Listening to Improvisation

Clément Canonne


Is there something peculiar in our appreciation of improvised music? How does knowing that the music we are listening to is improvised affect our experience? As a first step in answering these questions, I have conducted an experiment in which an audio recording of the very same piece of music – a saxophone/clarinet freely improvised duet – was presented to 16 listeners, either as an improvisation ("IMPRO" condition), or as the live performance of a composition for saxophone and clarinet ("COMPO" condition). Listeners were encouraged both to reflect on their listening experience and to describe in their own words the music they heard. First, evaluative judgments were strongly different in the two listening conditions: listeners approached the piece with specific sets of values in mind, by relying on different features or different kinds of criteria (aesthetic ones in the COMPO condition vs ethical ones in the IMPRO condition) to ground their appreciative judgments. Second, and maybe more importantly, listening experiences were quite different in the two conditions: in the COMPO condition, the piece was more commonly experienced as a sonic product, with listeners paying great attention to the various acoustical effects achieved by the musicians and to the overall structure (or lack thereof); in the IMPRO condition, the music was often described as a kind of communicational or relational process, with descriptions that largely interweaved music-specific terms and more broadly social terms. Overall, this experiment shows that our listening experience can be dramatically affected by modal considerations, i.e., by how we think the music was produced. More specifically, it sheds some light on what constitutes the core of the aesthetic experience of improvisation by exhibiting what is centrally at play (and what is not) when we listen to collectively improvised music.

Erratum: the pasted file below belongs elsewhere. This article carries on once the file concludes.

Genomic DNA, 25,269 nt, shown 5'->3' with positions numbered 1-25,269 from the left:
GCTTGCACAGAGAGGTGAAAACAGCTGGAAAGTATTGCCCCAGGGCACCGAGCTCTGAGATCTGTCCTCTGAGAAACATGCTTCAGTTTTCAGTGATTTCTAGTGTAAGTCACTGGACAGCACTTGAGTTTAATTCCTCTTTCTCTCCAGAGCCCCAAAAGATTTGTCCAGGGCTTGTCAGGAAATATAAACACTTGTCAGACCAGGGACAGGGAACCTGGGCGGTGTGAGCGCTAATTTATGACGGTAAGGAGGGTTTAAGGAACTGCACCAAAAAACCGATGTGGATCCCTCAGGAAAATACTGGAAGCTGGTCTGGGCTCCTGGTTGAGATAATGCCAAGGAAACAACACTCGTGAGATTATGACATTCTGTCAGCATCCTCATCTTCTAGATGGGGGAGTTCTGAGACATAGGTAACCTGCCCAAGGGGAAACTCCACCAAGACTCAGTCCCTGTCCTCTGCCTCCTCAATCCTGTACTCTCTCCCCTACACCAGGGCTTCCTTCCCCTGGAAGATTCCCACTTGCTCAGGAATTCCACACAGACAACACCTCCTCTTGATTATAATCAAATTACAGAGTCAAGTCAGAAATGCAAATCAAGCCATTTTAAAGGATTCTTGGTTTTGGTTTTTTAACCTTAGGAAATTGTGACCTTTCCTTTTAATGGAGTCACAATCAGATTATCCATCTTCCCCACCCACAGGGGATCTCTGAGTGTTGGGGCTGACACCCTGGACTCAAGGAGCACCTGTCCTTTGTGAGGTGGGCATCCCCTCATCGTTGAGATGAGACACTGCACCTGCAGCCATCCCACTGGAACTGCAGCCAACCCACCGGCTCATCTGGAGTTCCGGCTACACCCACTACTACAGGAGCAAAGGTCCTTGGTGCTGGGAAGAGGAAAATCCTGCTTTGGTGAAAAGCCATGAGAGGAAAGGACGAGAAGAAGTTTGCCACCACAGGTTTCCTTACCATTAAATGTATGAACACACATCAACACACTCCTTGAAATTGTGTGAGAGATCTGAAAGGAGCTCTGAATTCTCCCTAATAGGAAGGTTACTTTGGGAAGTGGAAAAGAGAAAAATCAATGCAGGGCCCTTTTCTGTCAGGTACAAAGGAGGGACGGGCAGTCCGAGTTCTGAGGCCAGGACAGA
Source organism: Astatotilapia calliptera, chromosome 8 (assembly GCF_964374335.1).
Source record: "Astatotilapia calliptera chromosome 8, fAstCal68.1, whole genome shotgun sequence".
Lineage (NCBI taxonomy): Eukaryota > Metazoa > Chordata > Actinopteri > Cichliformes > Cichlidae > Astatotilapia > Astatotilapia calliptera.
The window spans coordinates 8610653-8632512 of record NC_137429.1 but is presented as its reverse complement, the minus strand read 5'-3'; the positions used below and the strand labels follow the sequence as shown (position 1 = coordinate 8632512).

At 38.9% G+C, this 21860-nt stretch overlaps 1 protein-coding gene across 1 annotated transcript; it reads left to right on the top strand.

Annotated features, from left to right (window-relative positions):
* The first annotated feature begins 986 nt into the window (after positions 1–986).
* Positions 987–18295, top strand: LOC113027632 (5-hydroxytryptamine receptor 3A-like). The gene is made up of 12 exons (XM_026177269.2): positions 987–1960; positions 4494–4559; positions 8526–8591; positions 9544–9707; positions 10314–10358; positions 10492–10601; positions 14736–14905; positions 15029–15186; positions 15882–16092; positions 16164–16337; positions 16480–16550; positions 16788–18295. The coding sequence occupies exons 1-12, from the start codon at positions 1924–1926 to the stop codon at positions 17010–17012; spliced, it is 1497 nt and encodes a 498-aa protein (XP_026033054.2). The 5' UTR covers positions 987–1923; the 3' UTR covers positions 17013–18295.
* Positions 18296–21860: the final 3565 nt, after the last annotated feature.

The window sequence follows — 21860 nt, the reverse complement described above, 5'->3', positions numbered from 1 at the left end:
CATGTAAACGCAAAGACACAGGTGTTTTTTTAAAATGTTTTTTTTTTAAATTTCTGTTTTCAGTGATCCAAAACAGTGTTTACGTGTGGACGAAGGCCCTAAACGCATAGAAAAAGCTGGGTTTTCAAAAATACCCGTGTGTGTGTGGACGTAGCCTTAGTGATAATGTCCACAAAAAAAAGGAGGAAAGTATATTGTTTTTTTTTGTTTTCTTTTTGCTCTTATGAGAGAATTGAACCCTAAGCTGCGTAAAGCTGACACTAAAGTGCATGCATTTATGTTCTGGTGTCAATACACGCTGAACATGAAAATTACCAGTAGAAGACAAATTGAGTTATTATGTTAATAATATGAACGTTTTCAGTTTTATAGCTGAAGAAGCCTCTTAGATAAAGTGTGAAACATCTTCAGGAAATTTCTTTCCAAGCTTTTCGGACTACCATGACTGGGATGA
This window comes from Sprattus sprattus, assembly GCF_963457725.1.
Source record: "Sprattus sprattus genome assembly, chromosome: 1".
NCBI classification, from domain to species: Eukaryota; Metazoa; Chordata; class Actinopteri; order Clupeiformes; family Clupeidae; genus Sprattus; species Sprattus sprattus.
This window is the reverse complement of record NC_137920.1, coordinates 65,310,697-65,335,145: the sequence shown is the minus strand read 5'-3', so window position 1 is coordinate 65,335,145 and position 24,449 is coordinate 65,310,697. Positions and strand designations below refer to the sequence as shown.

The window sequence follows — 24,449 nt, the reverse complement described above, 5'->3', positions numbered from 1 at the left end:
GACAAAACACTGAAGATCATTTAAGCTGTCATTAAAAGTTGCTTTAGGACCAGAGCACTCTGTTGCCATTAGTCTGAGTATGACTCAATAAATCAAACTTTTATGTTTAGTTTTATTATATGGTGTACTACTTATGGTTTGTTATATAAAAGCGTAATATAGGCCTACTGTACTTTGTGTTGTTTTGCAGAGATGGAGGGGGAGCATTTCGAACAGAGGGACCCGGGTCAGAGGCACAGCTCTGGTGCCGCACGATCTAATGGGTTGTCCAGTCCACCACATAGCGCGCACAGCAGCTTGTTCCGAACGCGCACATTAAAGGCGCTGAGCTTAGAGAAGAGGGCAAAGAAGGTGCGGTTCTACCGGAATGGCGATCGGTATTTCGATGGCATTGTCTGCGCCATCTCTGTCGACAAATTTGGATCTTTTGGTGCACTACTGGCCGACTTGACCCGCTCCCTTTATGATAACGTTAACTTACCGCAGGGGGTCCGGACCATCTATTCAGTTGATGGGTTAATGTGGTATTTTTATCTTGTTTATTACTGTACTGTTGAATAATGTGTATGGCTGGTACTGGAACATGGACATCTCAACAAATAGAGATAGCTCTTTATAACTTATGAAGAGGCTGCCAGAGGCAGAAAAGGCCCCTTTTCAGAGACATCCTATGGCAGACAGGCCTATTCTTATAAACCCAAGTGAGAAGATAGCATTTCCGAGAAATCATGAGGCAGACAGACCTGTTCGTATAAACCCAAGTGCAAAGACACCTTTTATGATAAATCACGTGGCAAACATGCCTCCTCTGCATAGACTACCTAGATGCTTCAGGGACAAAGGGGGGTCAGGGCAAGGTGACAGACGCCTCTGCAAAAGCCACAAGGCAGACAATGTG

improvisation; empirical aesthetics; aesthetic appreciation; musical communication

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